Cyrtodactylus multiporus NAZAROV, POYARKOV, ORLOV, NGUYEN, MILTO, MARTYNOV, KONSTANTINOV & CHULISOV, 2014
Can you confirm these amateur observations of Cyrtodactylus multiporus?
|Higher Taxa||Gekkonidae, Gekkota, Sauria, Squamata (lizards: geckos)|
|Common Names||Multipored Bent-toed Gecko|
|Synonym||Cyrtodactylus multiporus NAZAROV, POYARKOV, ORLOV, NGUYEN, MILTO, MARTYNOV, KONSTANTINOV & CHULISOV 2014|
Type locality: environs of Na Home Village, Boulapha District, Khammouane Province, eastern Laos (17°32 ́40.3 ́ ́N and 105°41 ́43.0 ́ ́E, elevation 230 m a.s.l.).
|Types||Holotype: ZMMU R–13984, Adult male, collected on 19 June 2009 by Nikolai Orlov, Sang Ngoc Nguyen and Konstantin Milto. Paratypes. Two adult males ZMMU R–13985–1 (FN 4); ZIN 28252 (FN 3), six adult females ZMMU R-13985-2; 13985-3; 13985-4 (FN 5, 6, 7); ZIN 28253; 28254; 28255 (FN 1, 2, the third without field number), and three subadult specimens ZMMU R-13985-5 (FN 8); ZIN 28256; 28257 (FN 9, 10). All members of the type series have the same collection data as the holotype.|
|Diagnosis||Diagnosis. Relatively large-sized species of Cyrtodactylus with a maximum SVL of 98 mm; the new species is distinguished from its congeners by a combination of the following morphological features. Dorsal pattern consisting of dark irregular separate spots and blotches between limbs and on the dorsal part of the head. The nuchal band is not developed, 6–8 dark wide transversal bands with irregular edges present on the dorsal surface of tail. Small smooth roundish dorsal tubercles present on the occipital region and sides of the head, body, hind limbs and the base of tail. Ventrals in 30–38 longitudinal rows at midbody. Continuous series of 58–60 precloacal and femoral pores in males, 5–6 postcloacal spurs in both sexes. Tail not segmented without whorls and keeled tubercles on its dorsal surface, one median row of transversally enlarged subcaudal scales.|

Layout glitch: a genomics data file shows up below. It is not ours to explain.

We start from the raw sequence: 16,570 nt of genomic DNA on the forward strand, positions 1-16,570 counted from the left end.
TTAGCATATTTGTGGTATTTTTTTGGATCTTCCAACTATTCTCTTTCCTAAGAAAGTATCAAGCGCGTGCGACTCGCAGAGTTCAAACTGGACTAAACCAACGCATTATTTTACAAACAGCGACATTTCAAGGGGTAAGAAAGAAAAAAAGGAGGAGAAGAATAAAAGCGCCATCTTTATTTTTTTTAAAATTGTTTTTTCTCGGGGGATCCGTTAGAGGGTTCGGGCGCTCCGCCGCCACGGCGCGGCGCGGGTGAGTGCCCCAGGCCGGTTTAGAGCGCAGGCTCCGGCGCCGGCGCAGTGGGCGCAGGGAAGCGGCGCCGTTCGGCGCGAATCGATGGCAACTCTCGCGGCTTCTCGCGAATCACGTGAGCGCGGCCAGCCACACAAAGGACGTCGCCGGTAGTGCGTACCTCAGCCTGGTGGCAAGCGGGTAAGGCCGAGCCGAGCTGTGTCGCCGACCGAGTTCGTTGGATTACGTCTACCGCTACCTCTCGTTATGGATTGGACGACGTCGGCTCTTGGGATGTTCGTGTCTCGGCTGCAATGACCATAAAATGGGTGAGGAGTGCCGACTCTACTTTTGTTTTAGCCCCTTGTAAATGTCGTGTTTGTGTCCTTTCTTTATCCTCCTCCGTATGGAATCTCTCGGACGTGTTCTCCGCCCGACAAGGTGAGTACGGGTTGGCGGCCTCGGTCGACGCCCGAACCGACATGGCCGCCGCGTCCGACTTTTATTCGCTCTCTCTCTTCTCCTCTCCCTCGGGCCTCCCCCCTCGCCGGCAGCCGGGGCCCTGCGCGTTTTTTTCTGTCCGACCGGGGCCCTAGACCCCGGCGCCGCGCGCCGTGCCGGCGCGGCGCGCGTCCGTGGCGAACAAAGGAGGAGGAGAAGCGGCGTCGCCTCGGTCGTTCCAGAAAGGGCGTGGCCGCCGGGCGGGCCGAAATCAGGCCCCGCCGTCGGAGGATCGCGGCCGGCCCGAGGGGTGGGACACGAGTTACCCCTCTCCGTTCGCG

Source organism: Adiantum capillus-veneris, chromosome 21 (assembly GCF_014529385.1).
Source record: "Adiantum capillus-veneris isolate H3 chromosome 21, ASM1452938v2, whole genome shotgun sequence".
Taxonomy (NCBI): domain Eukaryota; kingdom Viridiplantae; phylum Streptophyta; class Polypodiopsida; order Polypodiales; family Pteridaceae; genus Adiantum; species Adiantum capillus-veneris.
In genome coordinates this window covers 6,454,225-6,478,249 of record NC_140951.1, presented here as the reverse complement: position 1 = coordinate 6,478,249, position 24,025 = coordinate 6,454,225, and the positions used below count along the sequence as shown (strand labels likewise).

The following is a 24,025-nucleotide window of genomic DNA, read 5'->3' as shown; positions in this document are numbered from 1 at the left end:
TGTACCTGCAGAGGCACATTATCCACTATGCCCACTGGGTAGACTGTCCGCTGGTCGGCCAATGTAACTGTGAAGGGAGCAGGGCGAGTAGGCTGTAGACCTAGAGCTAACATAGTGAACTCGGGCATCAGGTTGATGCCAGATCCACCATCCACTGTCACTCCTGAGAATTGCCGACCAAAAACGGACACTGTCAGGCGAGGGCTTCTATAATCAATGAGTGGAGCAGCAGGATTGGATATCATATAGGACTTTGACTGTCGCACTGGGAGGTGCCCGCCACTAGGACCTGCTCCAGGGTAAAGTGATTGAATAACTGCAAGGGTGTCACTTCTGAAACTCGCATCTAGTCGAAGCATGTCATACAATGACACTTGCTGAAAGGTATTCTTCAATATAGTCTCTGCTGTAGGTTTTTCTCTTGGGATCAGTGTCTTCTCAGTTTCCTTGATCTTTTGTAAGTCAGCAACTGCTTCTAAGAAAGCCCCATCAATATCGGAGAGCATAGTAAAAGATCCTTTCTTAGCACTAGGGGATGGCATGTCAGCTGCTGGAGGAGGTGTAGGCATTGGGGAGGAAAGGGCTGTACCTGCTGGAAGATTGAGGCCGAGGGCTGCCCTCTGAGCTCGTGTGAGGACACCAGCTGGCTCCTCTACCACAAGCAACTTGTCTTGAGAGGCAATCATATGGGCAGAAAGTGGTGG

Comparisons with Laotian congeners. Cyrtodac- tylus multiporus sp. nov. differs from C. buchardi by the singe median row of subcaudals (vs. subcaudals not enlarged in C. buchardi), enlarged femoral scales (lacking in C. buchardi), fewer dorsal tubercle rows (16–20 vs. 25), more ventral scales (30–38 vs. 30), and more subdigital lamellae under the fourth finger and toe (18–20 and 18–22 vs. 14 and 12, respectively). From C. interdigitalis the new species is clearly differ- ent in having transversal enlarged subcaudal scales; higher number of precloacal and femoral pores in the singe row (58–60 in the new species vs. 32 precloacal and femoral pores in C. interdigitalis); roundish tail versus flattened tail; blotched irregular dorsal pattern versus 4–5 wide brownish jagged transversal bands; no webbing between toes versus developed webbing on the toe basis in C. interdigitalis.
Cyrtodactylus multiporus sp. nov. differs from C. jaegeri by larger body size (maximum SVL 98 mm vs. 68.5 mm); blotched dorsal patterns versus wide transversal bands; small, smooth and rounded dorsal tubercles in 16–20 longitudinal rows at midbody versus round conical dorsal tubercles in 15–17 lon- gitudinal rows; in lacking a continuous nuchal loop versus distinct nuchal loop in C. jaegeri; somewhat greater number of ventral scales (30–38 vs. 31–32).